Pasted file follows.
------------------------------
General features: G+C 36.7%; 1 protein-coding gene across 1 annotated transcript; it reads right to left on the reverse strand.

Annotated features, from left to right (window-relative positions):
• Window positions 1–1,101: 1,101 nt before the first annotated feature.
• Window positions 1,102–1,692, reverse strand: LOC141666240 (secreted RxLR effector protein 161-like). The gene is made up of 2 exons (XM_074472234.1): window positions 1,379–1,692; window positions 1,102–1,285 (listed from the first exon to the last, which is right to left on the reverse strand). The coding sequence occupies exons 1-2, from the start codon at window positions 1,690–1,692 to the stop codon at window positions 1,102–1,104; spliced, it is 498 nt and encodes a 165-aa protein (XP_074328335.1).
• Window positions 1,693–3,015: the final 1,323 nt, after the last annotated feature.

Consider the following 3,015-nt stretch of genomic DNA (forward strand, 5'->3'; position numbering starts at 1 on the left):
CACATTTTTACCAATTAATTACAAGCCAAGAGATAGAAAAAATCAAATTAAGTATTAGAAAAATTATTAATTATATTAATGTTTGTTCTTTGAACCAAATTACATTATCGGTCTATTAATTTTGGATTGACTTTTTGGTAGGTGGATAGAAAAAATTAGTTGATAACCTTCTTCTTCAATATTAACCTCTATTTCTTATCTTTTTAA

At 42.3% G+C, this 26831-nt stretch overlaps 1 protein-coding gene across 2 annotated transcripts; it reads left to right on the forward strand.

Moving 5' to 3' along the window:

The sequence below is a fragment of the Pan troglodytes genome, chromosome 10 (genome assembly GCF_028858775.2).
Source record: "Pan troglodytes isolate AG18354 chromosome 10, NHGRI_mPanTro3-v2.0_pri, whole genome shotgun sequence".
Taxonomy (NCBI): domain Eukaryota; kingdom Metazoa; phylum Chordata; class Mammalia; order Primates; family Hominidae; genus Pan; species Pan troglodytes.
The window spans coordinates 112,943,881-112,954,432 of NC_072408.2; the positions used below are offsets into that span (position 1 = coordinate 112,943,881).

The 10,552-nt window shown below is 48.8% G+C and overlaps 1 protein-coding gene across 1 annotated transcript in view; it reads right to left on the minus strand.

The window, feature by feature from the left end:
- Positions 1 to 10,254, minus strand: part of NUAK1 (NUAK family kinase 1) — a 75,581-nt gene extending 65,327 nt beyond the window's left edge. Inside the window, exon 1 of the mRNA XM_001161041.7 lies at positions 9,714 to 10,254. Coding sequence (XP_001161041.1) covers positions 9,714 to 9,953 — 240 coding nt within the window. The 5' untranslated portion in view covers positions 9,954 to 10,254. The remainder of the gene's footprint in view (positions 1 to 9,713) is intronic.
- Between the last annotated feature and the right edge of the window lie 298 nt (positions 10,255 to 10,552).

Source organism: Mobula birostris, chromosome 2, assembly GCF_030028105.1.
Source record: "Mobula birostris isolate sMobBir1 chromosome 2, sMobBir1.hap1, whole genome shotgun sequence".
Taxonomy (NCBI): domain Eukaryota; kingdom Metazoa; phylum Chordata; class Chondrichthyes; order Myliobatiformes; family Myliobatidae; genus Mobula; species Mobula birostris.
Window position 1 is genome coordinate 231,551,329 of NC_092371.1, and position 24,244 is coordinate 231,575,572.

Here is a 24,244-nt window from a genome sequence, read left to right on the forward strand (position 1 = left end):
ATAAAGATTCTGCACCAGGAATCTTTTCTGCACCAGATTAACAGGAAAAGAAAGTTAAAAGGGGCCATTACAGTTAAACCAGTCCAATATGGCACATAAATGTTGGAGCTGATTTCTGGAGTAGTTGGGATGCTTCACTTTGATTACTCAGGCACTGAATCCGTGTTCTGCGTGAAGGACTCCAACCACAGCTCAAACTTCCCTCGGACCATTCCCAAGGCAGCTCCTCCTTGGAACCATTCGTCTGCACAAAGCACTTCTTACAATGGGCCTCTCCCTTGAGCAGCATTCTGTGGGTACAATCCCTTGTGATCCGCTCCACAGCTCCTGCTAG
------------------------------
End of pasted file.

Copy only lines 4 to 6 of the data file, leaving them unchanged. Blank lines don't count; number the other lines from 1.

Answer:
• Window positions 1,102–1,692, reverse strand: LOC141666240 (secreted RxLR effector protein 161-like). The gene is made up of 2 exons (XM_074472234.1): window positions 1,379–1,692; window positions 1,102–1,285 (listed from the first exon to the last, which is right to left on the reverse strand). The coding sequence occupies exons 1-2, from the start codon at window positions 1,690–1,692 to the stop codon at window positions 1,102–1,104; spliced, it is 498 nt and encodes a 165-aa protein (XP_074328335.1).
• Window positions 1,693–3,015: the final 1,323 nt, after the last annotated feature.

Consider the following 3,015-nt stretch of genomic DNA (forward strand, 5'->3'; position numbering starts at 1 on the left):